March 20, 2020
In general, state laws require that a physician file a death certificate stating the cause and manner of death for each individual who passes away. The death certificate becomes the presumptive cause of death moving forward. The cause of death can affect the legal rights of the surviving spouse, children, next-of-kin, or other beneficiaries in a number of circumstances. In some cases, the cause of death set forth in a death certificate can be erroneous. Most state laws provide a procedure for changing the cause of death.
Determining Cause of Death
Cause of death is usually determined by an attending physician or family physician based on the outcome of the decedent’s last known medical illness. In many instances, the specific cause of death is not really known without an autopsy, so the certifying physician will use generic language to explain the cause of death. For example, the signs and symptoms of two common causes of death — cardiac arrest (i.e., heart attack), and pulmonary embolism (i.e., blood clots in the lungs) — are very similar. When a hospitalized patient suffers a cardiopulmonary arrest, it may not be possible to determine whether the arrest occurred as a result of a primary pulmonary event, such as pulmonary embolism, or a primary cardiac event, such as myocardial infarction, in the absence of an autopsy. Thus, the certifying physician may simply list “cardiopulmonary arrest” as the cause of death without being more specific.
Requesting an Autopsy
In unusual circumstances, or when requested by a physician, an autopsy is performed. Autopsies can be performed by pathologists who work within a hospital system or by a county coroner. In some instances, family members may request a private autopsy if the coroner refuses to perform an autopsy or if there are concerns about the validity of autopsy results, particularly where the autopsy is performed by a hospital that is suspected of committing medical malpractice that led to a wrongful death.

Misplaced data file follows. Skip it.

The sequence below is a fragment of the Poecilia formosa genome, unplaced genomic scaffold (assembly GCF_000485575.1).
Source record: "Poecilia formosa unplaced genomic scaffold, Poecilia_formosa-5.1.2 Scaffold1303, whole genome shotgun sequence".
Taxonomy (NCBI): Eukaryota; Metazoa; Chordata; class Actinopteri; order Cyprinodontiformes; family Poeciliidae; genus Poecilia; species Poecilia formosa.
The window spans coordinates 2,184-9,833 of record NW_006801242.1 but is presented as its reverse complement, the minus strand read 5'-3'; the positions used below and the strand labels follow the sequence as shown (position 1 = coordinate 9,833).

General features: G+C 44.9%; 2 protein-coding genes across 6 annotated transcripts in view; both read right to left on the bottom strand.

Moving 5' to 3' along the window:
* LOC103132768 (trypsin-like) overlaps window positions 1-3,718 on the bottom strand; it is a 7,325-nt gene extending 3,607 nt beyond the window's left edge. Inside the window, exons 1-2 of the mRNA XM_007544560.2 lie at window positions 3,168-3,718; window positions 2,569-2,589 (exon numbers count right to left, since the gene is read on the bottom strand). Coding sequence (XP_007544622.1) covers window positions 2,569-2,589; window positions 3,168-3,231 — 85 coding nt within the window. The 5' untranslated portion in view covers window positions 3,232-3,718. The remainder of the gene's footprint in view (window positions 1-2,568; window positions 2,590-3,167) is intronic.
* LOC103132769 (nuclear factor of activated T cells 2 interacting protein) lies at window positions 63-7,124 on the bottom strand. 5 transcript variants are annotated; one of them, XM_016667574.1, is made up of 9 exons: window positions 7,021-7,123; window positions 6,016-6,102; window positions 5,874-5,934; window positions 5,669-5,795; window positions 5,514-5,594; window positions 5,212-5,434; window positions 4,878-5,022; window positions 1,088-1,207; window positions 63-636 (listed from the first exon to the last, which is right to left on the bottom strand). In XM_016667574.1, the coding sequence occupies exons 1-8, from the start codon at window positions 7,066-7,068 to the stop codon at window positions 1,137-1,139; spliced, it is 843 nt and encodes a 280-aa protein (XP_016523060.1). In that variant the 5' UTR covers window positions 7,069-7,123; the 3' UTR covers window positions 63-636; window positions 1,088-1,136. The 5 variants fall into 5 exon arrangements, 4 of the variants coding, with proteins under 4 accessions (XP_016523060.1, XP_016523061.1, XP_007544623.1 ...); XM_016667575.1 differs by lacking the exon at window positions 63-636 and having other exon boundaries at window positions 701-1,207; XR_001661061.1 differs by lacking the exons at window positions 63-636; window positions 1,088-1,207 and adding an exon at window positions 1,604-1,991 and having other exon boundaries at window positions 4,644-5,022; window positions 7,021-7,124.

The scope and extent of an autopsy will vary depending on who is performing it and the reason for the autopsy. For example, a thorough coroner’s autopsy might include an investigation into the clinical circumstances leading up to the death, a gross description of the body and its organs, and a description of microscopic findings that may be incorporated into the coroner’s verdict. Toxicology results are sometimes obtained, depending on the circumstances of the death. Private or hospital autopsies may not be as complete.
The manner and cause of death contained in a death certificate can affect legal rights. For example, a life insurance policy may preclude payment when the deceased individual dies as a result of suicide. In medical malpractice litigation, the cause of death is often a controversy. Most state laws provide a procedure for contesting the findings of a death certificate. These procedures vary from state to state. Often, state law provides a separate procedure in which the cause of death can be litigated before trial since the official cause of death is presumed to be the cause of death, and that presumption can have a significant evidentiary effect at trial. If you are concerned about the cause of a loved one’s death, you should contact a wrongful death lawyer or medical malpractice lawyer, like a medical malpractice lawyer in Cleveland, OH, for advice.
Thanks to Mishkind Kulwicki Law for their insight into the cause of death in injury litigation.